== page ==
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News of Otsego County

pfizer vaccine

Cases Surge; Vaccinations, Too
Hawkeye, Mel’s Closed For Now

Cases Surge; Vaccinations, Too

By CHRYSTAL SAVAGE & LIBBY CUDMORE • Special to www.AllOTSEGO.com

Dr. Lewis Brinton, Fly Creek, Little Falls Hospital ER doctor, receives the first Moderna vaccine administered by Bassett Healthcare Network. Director of Pharmacy Kelly Rudd gives the shot. (Jim Kevlin/AllOTSEGO.com)

The good news: Residents and staff at Cooperstown Center are receiving the Pfizer vaccine, as have 900 Bassett Healthcare Network employees, who have so far received the Moderna vaccine.

The bad news: Five more people have died from COVID-19 this week, a weekly record, bringing the year-end toll to 17 deaths in the largest spike this month.

“They have all been sick for a while and were all hospitalized,” said Heidi Bond, Otsego County public health director.

Three were men, two women, all over age 55, and all had been hospitalized. One of them, said Bond, got sick after being exposed to someone who caught the virus at the Copper Fox in Oneonta.

“This person didn’t go to the bar, but they contracted the disease through secondary spread from someone who did,” she said.

Additionally, cases reached staff members at both Mel’s at 22 and The Otesaga’s Hawkeye Grill, leading to both shutting their doors until after the New Year.

“Until recently, we have been very fortunate that our Mel’s at 22 community has not been affected by COVID-19,” wrote Mel’s owner Brian Wrubleski in a Facebook posting on Christmas Eve.

“Last week one of our servers tested positive,” he continued. “In accordance with the best practices from the Department of Health, we have decided to remain closed until the New Year.

“This will give us time to make sure that all of our team members are safe and healthy before returning to serving you.”

Said Bond, “We don’t require businesses to close if a staff member tests positive for COVID. But we do recommend they close for at least 24 hours for cleaning.”

She was “unaware” of similar restaurant closures elsewhere in the county, although previously, Applebee’s, the Latte Lounge, Red’s Ale House, the Red Jug Pub and the Copper Fox, all in Oneonta, closed temporarily after COVID cases were reported among patrons and staff members.

At Centers, residents and staff began receiving the vaccine on Tuesday, Dec. 29.

“Seventy-six percent of residents received their first vaccine today,” said spokesman Jeffrey Jacomowitz. “We are anticipating all residents that have consented to the vaccine to have both doses by February.”

Walgreen’s is assisting with the vaccine distribution. “Thus far, neither residents nor staff has had any adverse reactions following administration of their vaccine,” he said.

At Bassett, Karen Huxtable-Hooker, Public and Media Relations Director, said that the network is awaiting a “formal invitation” from the state Department of Health to begin using the state’s prioritization schedule for vaccine distribution going forward.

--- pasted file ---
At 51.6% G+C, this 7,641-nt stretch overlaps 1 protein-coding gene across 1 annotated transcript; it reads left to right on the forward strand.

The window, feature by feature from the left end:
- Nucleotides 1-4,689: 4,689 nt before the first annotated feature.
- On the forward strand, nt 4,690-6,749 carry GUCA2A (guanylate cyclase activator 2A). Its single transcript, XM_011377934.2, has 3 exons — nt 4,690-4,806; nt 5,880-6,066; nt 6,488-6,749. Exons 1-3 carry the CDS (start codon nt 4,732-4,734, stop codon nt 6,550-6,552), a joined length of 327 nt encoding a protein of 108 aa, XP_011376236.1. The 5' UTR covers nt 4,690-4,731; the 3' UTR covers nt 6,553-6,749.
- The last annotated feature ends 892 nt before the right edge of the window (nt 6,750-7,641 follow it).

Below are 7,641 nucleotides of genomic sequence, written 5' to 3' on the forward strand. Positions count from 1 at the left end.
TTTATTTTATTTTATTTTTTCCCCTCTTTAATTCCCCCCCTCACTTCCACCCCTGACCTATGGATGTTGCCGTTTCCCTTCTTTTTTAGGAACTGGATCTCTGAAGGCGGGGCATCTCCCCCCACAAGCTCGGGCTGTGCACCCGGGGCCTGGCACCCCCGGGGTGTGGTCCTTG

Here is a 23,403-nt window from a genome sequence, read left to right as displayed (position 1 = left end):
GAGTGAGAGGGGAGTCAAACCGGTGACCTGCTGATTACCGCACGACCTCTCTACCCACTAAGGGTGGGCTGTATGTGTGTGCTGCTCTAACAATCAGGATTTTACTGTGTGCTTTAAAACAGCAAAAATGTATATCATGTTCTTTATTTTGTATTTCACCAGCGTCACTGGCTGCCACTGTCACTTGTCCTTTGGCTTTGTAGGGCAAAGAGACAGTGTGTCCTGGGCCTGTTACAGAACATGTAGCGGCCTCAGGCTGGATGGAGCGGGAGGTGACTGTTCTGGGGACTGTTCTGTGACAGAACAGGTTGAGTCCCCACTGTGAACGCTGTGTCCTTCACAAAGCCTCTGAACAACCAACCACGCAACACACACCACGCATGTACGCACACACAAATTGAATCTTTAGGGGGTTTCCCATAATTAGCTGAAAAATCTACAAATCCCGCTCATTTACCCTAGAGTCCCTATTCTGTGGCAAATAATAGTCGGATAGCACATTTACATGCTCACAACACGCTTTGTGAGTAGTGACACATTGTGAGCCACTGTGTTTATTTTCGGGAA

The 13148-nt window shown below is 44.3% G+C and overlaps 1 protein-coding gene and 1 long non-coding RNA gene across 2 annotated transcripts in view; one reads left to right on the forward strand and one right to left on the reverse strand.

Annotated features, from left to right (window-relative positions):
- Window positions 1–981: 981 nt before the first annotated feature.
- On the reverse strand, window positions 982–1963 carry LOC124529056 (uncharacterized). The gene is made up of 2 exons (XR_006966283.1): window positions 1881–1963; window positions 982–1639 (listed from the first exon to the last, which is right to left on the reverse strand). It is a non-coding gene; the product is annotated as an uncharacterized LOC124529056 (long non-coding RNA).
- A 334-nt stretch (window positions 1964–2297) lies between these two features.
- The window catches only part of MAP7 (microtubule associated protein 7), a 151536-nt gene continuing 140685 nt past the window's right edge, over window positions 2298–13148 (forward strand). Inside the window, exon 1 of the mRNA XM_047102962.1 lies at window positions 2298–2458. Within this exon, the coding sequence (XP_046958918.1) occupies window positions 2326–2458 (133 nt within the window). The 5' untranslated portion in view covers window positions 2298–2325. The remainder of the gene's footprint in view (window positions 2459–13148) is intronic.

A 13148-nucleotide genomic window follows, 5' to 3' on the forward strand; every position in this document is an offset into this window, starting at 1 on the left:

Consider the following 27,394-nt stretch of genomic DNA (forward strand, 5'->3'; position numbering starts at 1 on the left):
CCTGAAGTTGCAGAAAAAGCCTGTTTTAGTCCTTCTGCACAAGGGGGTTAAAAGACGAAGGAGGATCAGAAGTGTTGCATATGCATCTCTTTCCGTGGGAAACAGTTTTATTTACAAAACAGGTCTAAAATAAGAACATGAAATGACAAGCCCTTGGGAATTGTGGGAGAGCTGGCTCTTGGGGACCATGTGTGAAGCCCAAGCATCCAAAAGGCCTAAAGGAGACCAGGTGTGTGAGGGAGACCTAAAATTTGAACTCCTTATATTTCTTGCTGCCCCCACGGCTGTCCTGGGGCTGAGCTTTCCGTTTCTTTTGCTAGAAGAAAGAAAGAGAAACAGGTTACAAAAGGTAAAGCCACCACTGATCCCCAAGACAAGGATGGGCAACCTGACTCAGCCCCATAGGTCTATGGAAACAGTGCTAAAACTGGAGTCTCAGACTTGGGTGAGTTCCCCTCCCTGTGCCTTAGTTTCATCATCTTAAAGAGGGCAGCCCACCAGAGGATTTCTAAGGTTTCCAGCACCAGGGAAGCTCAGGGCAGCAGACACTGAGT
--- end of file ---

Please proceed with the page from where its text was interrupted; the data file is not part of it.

But despite the rapid increase in vaccinations, Bond doesn’t expect cases themselves to decline any time soon.

“Any time now, cases from Christmas gatherings are going to start coming in,” she said. “We’ve already had some people who reported symptoms before the holidays, but gathered anyways.”

Those who have been identified as being in contact with a positive COVID case during the holidays are instructed to quarantine inside their home for 14 days, as they may only be eligible for a test if they begin showing symptoms.

“That means that you do not gather for New Year’s Eve, you do not leave the house for anything,” she said.

STERNBERG: Vaccines, Part II: They Arrive
LETTER from RICHARD STERNBERG

Vaccines, Part II: They Arrive

Richard Sternberg, retired Bassett Hospital orthopedic surgeon, is providing his professional perspective weekly during the COVID-19
threat. A village trustee,
he resides in Cooperstown.

I wish I had the time, stamina, and column inches to write an article daily. That’s how fast the news is coming.

Since last week, Pfizer has begun distribution and vaccinations around the nation, the Moderna vaccine has been approved and it will start distribution by the time you read this, with inoculations going into arms probably by Thursday the 24th.

The 350 Tier One healthcare workers from Bassett Healthcare will have been inoculated, though they all had to travel to either Utica or Elmira to receive the network’s allotted doses, according to a Bassett spokesman. They will get the Pfizer vaccine.

According to the Governor, we can expect more doses in the weeks ahead.

All I want for Christmas is my two vaccines.

There have been some surprises with the roll out. It seems some five dose vials of the Pfizer vaccine actually contain six doses. On the other hand, the logistics have not gone quite as well as we were told to expect. I guess that’s not a surprise.

In the United States, the priority for the order of who gets the vaccine has been announced.

Tier One-A is front-line healthcare workers and nursing home residents and staff.

Tier One-B is essential workers.

Tier One-C is high risk individuals which includes those over 60 or 65 depending on their state of residence and those with other risk factors.

After that I am not sure but it seems to be everyone else lumped together. It is not clear when and if minors will get the vaccinations, since they haven’t been tested in those under 16.